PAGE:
pros and cons of paying down your home loan fast

The Pros and Cons of Rapidly Paying Down Your Mortgage


The cost of buying a home is going up. In some places housing costs are increasing so rapidly that average Americans and are forced to rent long-term (or even for life). So, it makes sense that so many people, even some financial professionals, are espousing the benefits of owning your home free and clear, as quickly as possible.

The idea that typical American home owners should pay down mortgage debt rapidly is nothing new. The sentiment certainly makes sense at face value; by eliminating your mortgage payment you free up a huge chunk of cash. You also no longer have to pay the bank interest, which must feel incredibly liberating. However, there are also significant problems with strategies that prioritize rapidly paying down your mortgage, namely “opportunity loss,” which complicate the issue.

Here we will examine the pros and cons of paying down a home loan, to uncover the ideal approach to tackling mortgage debt. For additional feedback I asked for responses from real estate professionals, as well as the general public, at Quora.

1. Paying Off a Mortgage, PRO: Mortgage interest is “front-loaded”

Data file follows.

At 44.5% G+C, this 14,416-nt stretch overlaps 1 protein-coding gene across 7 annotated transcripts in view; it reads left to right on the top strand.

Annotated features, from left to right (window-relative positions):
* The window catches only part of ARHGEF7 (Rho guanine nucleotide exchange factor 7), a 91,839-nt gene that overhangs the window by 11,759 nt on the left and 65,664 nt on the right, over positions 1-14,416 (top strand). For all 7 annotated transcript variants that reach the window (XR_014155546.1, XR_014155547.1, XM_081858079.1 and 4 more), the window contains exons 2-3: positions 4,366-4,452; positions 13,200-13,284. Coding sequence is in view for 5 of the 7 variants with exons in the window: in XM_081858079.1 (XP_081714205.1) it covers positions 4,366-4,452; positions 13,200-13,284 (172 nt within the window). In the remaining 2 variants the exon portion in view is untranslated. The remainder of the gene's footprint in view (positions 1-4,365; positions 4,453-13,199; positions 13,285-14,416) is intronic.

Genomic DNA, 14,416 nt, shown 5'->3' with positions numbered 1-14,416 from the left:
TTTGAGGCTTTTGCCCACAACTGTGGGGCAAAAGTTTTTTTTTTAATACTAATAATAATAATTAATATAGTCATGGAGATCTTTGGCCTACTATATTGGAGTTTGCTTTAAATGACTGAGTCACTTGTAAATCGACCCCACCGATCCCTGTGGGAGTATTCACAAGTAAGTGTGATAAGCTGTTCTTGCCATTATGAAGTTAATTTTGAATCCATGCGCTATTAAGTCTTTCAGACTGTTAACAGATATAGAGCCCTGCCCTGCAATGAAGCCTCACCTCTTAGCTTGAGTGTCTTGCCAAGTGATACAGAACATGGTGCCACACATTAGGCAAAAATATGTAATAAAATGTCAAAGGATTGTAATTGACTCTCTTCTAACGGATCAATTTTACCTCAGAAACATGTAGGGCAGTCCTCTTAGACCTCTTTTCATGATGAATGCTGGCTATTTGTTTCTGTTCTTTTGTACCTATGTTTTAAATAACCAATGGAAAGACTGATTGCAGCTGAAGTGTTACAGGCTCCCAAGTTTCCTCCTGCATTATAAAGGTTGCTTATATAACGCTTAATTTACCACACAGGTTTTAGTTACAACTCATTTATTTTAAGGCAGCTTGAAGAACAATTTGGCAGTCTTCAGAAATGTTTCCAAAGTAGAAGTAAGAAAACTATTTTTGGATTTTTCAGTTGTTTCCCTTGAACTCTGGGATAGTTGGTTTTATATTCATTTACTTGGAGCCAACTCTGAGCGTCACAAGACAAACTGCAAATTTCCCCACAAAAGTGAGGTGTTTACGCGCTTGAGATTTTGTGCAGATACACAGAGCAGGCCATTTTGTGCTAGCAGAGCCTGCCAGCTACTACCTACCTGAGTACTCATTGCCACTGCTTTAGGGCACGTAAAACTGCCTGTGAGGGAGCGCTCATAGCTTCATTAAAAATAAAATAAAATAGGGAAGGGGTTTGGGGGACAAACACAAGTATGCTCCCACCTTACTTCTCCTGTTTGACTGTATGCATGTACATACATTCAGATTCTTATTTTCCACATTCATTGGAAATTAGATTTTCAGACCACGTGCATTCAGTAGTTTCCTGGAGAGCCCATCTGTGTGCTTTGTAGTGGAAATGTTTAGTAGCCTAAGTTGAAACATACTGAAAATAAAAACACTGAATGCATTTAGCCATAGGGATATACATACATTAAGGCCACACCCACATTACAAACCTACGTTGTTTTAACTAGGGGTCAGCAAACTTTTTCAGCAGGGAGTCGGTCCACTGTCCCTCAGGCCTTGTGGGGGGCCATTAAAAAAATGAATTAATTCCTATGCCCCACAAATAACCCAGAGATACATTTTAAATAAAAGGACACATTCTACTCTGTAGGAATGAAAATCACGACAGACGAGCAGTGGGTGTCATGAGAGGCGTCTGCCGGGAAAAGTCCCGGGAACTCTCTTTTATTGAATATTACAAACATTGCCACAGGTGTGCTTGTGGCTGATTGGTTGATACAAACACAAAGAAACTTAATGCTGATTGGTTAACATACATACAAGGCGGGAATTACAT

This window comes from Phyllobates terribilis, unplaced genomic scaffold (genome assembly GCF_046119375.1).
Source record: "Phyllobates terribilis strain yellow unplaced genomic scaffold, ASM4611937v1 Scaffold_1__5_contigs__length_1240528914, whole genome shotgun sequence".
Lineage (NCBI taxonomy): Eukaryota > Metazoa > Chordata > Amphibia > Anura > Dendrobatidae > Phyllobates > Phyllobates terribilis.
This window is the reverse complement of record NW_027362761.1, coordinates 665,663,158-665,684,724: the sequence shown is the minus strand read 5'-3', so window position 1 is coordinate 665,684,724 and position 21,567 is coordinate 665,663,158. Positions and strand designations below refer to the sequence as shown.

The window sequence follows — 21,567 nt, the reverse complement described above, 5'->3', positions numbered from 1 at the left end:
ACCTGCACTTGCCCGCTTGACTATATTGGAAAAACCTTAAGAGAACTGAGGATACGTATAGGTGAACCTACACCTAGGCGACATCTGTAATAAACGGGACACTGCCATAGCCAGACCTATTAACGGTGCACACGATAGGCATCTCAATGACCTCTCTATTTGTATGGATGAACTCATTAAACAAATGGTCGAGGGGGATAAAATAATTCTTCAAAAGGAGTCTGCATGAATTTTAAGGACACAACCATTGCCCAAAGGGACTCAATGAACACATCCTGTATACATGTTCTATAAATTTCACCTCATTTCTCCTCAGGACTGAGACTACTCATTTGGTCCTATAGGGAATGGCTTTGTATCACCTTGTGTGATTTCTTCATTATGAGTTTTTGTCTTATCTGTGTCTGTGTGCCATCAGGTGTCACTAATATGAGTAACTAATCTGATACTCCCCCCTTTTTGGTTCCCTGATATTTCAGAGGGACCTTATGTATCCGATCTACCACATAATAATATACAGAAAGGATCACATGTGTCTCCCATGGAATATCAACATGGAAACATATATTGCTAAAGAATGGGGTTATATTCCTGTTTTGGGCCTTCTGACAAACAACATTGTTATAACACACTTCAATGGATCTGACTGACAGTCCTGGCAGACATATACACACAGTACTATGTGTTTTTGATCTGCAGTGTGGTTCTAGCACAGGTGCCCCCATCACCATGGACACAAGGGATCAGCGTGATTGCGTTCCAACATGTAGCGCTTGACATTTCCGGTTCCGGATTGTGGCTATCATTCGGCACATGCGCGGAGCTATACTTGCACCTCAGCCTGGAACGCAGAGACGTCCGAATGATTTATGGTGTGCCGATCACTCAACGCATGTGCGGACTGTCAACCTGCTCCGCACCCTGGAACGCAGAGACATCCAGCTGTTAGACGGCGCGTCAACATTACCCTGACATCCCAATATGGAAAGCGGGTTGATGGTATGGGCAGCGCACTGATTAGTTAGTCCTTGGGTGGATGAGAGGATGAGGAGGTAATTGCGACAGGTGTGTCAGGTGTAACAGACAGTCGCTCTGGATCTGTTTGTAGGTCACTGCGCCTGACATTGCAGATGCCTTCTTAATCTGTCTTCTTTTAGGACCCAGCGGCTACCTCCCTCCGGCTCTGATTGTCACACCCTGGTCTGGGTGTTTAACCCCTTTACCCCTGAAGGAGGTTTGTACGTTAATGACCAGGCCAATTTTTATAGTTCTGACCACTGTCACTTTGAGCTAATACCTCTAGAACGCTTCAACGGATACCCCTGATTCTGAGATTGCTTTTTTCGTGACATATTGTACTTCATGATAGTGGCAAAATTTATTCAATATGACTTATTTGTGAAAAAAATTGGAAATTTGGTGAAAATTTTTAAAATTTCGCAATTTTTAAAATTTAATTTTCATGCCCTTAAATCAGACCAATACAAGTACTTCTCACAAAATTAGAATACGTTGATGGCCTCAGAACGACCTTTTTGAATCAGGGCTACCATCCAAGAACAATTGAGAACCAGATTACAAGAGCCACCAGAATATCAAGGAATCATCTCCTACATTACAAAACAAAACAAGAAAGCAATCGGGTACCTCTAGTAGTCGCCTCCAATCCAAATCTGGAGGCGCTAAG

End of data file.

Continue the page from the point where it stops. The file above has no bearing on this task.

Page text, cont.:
It makes no financial sense at all not to make [additional] principal payments. On a mortgage, interest is front loaded and compounded daily, so you pay the highest interest at the outset. The faster you can pay off principal, the less you will pay in the long run and the faster you build equity.

Susan Cooper, Realtor at Coldwell Banker Schmidt Realtors (2006-present). Asked via Quora.

Because a mortgage is amortized to provide equal monthly payments, the amount of your mortgage payment that is applied to principal and interest changes over time. Obviously the loan is highest before any payments are made, so, the interest amount is necessarily highest when the loan is first taken. Because so much of your payment is allocated to interest, it may make sense to make extra payments towards the principal to build up equity that you can take with you when you sell.

However, the “front-loaded interest” argument is often conflated as a way for lenders to take advantage of home-owners. This argument is nonsensical, lenders receive the interest they are entitled to during the life of the loan, regardless of how long you hold it. If lenders really derived substantial profits from higher interest payments in years they would prefer longer term loans (30+ years) and charge higher rates on shorter term loans, since interest payments on shorter term loans are reduced so much quicker. The opposite is true, however, as 15 year loans are cheaper to finance and are are clearly preferred by lenders.